Depends on the device.
A user program, when granted access, writes to the device's data interface.
There's also a control interface to the device, which is utilized by the device driver or by ioctl() calls from the user program.
Normally data written to a device cannot affect its control, but there are exceptions such as ESCape control sequences (used by printers and display terminals). Such devices have a simple or no HW control interface (e.g. perhaps a 3-wire serial connection), and sharing the data and control channel is necessary.
Such devices typically use ASCII-coded data, and a control sequence uses the ASCII ESC character as a prefix. Binary data (instead of ASCII text) will probably contain occasional bytes of decimal value 27, so that the subsequent bytes would be treated as a control sequence. So garbage data sent to such a device will produce unpredictable operation.
Other devices, such as audio devices and storage drives, have a much more sophisticated control interface or a protocol for its shared data & control channel (e.g. ATAPI protocol for ATA drives). Data written to the device is always clearly marked as and handled as data, and will not affect the device's operation. Of course, sending garbage data would clobber stored data somewhere on a disk drive. Or output high slew rates (e.g. square waves) to a speaker connected to the audio device.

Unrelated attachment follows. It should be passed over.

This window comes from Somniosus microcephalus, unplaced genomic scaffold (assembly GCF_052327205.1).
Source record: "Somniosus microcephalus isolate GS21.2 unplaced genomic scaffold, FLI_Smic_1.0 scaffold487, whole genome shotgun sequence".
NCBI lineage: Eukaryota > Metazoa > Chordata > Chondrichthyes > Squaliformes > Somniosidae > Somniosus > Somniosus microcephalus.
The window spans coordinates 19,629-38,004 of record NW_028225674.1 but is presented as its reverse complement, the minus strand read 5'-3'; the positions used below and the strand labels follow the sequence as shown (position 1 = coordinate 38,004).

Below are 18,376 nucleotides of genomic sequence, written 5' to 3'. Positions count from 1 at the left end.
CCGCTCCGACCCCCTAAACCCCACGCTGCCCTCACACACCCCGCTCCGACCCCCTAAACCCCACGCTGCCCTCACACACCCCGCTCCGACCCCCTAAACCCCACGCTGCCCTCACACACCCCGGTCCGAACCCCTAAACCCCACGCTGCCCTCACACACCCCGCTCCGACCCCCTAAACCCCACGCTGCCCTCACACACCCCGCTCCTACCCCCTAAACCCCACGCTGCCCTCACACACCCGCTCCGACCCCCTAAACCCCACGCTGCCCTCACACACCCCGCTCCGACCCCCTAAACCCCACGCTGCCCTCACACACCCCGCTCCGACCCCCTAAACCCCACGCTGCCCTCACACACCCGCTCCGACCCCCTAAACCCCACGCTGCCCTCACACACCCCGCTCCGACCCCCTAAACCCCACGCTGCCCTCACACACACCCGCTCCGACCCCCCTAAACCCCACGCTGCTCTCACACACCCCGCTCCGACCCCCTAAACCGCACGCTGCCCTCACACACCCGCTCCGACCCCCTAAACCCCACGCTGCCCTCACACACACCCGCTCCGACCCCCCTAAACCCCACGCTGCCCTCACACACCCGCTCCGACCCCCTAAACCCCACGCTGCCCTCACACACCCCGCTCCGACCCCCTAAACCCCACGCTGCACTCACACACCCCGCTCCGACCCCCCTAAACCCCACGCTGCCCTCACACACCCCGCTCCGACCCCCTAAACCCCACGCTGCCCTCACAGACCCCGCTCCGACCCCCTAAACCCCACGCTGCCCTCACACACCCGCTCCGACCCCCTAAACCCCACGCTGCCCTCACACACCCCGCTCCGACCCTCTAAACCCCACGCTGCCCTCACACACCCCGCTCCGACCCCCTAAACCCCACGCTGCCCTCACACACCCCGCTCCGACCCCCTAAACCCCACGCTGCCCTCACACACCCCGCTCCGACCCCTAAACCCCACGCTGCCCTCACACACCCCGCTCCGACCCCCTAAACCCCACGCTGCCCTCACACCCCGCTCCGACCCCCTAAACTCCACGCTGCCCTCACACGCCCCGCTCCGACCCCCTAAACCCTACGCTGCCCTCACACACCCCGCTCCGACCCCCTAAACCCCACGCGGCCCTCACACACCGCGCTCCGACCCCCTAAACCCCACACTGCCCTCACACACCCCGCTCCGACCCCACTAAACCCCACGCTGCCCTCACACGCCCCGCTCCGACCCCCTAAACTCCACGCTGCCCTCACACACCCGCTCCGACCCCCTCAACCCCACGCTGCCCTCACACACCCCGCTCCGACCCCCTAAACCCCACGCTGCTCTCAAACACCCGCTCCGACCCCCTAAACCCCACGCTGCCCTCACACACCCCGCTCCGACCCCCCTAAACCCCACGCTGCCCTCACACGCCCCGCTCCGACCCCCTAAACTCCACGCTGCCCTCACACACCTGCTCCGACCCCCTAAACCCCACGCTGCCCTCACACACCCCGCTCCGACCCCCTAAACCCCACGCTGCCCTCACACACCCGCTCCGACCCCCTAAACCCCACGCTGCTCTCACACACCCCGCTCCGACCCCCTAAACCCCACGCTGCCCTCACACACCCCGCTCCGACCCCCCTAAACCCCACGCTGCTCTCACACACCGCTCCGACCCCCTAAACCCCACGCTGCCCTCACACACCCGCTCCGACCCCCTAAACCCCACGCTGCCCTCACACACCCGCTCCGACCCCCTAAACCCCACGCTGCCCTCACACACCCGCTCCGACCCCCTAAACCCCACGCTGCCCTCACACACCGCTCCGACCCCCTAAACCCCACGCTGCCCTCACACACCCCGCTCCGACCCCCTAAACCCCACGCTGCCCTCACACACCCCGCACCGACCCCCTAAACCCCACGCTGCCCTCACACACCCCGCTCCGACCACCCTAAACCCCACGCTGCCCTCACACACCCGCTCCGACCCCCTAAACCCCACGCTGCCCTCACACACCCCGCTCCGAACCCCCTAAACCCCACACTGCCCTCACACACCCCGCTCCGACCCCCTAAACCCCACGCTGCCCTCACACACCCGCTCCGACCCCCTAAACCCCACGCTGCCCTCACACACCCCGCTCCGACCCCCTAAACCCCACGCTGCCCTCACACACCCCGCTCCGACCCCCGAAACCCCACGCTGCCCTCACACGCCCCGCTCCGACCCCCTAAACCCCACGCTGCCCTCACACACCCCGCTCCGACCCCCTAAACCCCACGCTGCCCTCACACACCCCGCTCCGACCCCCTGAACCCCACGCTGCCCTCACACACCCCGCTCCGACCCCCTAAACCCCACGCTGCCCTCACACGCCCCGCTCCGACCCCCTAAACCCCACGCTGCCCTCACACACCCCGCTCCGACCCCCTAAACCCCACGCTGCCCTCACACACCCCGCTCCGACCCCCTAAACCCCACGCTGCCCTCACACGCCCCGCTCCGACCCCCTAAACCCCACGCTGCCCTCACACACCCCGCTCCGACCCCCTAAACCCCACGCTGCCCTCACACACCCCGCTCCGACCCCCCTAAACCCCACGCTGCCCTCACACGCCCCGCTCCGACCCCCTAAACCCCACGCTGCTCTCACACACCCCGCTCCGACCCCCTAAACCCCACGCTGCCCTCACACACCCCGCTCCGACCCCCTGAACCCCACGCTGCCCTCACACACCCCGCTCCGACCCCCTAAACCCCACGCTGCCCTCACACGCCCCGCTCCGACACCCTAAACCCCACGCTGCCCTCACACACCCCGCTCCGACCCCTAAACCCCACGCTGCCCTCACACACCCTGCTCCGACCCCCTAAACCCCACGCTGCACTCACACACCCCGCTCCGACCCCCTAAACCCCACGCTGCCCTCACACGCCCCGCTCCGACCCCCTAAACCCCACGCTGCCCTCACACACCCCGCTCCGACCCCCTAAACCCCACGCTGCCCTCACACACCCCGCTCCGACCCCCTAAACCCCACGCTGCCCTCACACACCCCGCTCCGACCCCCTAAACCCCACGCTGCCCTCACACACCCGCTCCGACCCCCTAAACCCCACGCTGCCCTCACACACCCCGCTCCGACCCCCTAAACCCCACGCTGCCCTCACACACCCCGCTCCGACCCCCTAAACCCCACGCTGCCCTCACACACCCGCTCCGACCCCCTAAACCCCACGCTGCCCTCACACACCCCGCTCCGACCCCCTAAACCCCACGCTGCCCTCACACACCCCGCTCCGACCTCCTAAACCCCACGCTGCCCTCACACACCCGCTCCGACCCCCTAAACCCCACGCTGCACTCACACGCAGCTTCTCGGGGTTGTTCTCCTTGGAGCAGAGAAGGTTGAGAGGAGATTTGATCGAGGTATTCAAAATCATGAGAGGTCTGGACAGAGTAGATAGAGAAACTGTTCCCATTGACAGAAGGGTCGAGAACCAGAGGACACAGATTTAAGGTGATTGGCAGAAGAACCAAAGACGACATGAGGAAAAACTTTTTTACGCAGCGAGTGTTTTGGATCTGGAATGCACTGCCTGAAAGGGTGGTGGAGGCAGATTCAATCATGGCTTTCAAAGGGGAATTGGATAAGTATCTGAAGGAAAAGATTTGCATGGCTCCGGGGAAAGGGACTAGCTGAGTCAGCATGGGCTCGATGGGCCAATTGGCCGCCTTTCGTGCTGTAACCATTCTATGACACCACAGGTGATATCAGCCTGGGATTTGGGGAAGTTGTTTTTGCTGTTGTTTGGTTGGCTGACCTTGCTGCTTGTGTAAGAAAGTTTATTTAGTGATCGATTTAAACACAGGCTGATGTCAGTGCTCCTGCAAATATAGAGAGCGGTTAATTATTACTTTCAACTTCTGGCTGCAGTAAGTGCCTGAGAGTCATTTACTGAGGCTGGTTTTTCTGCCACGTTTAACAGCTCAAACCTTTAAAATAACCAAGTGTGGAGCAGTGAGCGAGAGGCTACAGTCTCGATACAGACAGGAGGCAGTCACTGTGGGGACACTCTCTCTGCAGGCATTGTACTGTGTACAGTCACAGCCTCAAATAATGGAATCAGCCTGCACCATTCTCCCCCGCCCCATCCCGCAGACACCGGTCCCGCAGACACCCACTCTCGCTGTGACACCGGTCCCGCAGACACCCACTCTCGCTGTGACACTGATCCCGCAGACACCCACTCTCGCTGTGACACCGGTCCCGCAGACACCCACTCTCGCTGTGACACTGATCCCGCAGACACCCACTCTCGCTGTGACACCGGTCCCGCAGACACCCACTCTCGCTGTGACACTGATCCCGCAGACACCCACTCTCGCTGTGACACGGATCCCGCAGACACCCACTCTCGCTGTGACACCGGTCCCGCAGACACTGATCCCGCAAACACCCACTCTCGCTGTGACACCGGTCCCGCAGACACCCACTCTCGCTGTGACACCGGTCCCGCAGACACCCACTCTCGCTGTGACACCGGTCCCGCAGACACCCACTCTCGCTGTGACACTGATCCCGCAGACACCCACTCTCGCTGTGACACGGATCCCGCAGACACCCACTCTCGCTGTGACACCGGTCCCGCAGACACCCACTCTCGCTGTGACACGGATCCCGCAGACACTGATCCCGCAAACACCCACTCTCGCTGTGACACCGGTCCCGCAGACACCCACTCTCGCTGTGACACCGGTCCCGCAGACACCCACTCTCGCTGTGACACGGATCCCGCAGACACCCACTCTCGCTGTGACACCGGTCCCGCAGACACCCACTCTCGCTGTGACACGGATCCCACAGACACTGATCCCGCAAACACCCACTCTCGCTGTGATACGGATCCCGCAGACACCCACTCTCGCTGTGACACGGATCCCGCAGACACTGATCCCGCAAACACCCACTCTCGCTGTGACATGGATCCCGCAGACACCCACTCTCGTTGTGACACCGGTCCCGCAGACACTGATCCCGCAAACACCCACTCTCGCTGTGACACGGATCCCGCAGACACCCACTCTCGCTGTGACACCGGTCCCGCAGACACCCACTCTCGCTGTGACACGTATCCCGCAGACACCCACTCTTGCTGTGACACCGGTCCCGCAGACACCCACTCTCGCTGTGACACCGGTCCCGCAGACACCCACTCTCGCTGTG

/dev/zero to an audio device will probably produce maximum negative DC voltage to the speaker, which will sound like a thunk then silence. (Values to the DAC usually use biased representation; 0x8000 is a 16-bit value for zero volts.) Prolonged output may overheat the audio amplifier and speaker's voice coil.
Access to a device's firmware (for rewriting) is typically a protected operation. This would be true for char and block devices.
The previous comments refer to actual HW devices. Writing garbage to special device files such as
/dev/ports will be unpredictable and not advised.